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Monday, November 29, 2021

Cooling Towers a Key in Stopping Outbreaks

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??????With the recent Legionnaires’ disease outbreak in New York City, more is being done to prevent the occurrence of further outbreaks. The New York City outbreak — which was preventable — killed 12 people and infected about 127 others.

The outbreak was linked back to cooling towers, which vary from small rooftop units to huge structures standing 660 feet tall. These towers are responsible for recycling water through buildings in an effort to be more efficient, but outbreaks may occur if those towers aren’t properly maintained.

The Centers for Disease Control and Prevention define Legionnaires’ disease as a severe form of pneumonia cause by bacteria. Older people and those with respiratory issues or weakened immune systems are the most at risk when it comes to this disease. Death occurs in about 30% of all cases.

The reason cooling towers are often such a hotbed for outbreaks like this is because bacteria grow best within warm water, which is found in cooling towers, fountains, hot tubs, or plumbing systems. Even just breathing in mist containing bacteria may infect people, though it cannot move from person to person. So how can those with cooling towers prevent other outbreaks?

Dr. Rajiv Sahay, a lab director of Environmental Diagnostics Laboratory (EDLab), a division of Pure Air Control Services in Clearwater, Florida, weighed in on the issue. Sahay said, “Aquatic habitats with temperatures ranging from 5.7° to 63°C and containing organic constituents (nutrients) are most favorable for the growth of Legionella species.”

Other conditions favorable to the bacteria are water stagnation, high pH levels, and a buildup of sediment, says Richard Gerbe, cofounder of Highmark in New York City, which operates multiple divisions focusing on HVAC, energy services, and water management.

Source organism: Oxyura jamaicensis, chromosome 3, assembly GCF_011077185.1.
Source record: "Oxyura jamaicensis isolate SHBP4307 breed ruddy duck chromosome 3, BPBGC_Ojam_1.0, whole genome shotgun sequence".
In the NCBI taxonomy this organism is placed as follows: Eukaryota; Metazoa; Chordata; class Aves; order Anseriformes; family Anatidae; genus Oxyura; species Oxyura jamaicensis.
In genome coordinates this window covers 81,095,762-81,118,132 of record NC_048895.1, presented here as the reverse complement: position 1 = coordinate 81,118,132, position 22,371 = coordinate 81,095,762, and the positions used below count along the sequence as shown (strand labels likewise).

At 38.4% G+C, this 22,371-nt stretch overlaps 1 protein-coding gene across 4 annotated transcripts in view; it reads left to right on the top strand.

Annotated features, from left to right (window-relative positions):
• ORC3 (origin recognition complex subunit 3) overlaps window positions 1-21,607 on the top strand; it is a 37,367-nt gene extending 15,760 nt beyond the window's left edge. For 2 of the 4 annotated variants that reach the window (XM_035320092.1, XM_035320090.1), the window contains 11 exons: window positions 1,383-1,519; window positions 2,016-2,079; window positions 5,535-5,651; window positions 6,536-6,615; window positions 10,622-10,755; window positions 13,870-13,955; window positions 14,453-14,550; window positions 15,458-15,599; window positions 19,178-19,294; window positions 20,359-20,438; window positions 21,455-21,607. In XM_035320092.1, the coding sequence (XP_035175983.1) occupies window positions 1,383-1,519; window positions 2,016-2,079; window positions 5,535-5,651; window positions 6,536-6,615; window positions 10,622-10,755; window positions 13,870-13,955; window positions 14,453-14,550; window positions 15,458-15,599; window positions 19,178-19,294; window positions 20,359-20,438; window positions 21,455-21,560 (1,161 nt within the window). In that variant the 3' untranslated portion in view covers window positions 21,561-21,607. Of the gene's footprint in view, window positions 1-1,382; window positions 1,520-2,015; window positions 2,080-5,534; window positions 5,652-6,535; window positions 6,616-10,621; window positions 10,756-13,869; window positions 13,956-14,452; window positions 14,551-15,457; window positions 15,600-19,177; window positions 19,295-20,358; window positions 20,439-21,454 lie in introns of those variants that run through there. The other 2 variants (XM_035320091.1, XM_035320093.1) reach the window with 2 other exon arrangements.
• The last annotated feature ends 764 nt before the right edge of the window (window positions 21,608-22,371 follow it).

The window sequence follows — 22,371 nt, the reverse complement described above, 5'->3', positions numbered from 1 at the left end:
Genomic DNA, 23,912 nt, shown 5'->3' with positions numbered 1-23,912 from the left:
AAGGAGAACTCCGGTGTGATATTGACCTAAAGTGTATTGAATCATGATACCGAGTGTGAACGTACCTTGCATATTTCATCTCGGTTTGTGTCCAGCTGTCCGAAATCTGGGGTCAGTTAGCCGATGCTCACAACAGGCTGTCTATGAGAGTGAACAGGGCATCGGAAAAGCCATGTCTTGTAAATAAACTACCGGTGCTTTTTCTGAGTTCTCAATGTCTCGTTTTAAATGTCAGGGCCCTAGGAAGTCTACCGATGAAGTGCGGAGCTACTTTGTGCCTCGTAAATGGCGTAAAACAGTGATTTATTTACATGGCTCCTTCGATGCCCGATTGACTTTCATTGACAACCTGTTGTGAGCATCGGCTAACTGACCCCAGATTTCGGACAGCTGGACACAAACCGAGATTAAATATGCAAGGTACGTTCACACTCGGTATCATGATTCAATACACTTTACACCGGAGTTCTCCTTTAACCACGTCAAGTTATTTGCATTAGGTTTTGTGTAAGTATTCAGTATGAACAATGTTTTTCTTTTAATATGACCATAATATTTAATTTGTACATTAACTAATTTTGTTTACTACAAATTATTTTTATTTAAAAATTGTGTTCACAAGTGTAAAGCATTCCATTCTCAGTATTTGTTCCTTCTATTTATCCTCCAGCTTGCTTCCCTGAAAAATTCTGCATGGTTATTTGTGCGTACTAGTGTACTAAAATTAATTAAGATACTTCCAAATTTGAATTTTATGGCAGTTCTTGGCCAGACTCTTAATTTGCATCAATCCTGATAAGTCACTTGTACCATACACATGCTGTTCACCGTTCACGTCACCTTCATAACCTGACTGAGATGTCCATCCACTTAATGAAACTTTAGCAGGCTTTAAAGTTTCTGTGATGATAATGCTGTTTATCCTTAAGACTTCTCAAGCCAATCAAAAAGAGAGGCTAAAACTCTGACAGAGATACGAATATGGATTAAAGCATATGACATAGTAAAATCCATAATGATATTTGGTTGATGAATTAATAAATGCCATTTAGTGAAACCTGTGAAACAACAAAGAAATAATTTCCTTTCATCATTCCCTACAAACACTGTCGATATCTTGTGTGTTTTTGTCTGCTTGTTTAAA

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“The dust and debris that bacteria like to propagate in can be removed and kept out through proper maintenance, filtration, water treatment, and monitoring. This will control the growth of bacteria, such as Legionella, and ensure that outbreaks, such as Legionnaires’, are prevented,” Gerbe said.

James T. Turrisi, president and CEO of Matco Service Corp., a commercial HVAC contractor serving New York, New Jersey, and Connecticut, also added, “Most cooling towers are maintained chemically by water treatment companies, and they are maintained mechanically by service companies, such as Matco.”

Cleaning and replacing parts frequently is essential in order to keep the tower in working order and will keep the water moving through the system safe.

“The goal is to keep the unit as clean as possible,” Gerbe said. He suggests having a contractor “conduct ongoing inspections to identify any mechanical deficiencies; repair any mechanical issues a cooling tower may have — such as leaks and broken panels, fans, and infill — so it operates as designed; ensure drift eliminators are sufficient and functional; and perform regular cooling tower cleanings.”

Also important during this process is controlling the accumulation of scale and biological growth, which contaminates the water. Philippe Boileau, a consulting chemist based in Montreal, says biocides “are ineffective if microbes are hiding inside the protection of mineral deposits. You have to clean first and then disinfect and decontaminate.”

He adds, “Biocides do not work where they do not go. Make sure to circulate everywhere when you inject a biocide. Coordinate with control people to make sure the required pumps are activated when and as long as required.”

Also, he added, “Use as much as required, but no more than needed. Knowing the volume of the system, make sure you inject enough to reach the minimum required concentration for the minimum required contact time at given water conditions. When you inject in the middle of the day, where water demand is high, it’s possible your biocide will get diluted before it has the time to be efficient. Try injecting it right before evening hours, when demand is minimal and contact time is maximal, if you can.”

Outbreaks have continued across the country in recent months, with outbreaks also occurring in Illinois, San Quentin, California, and another outbreak in New York City.

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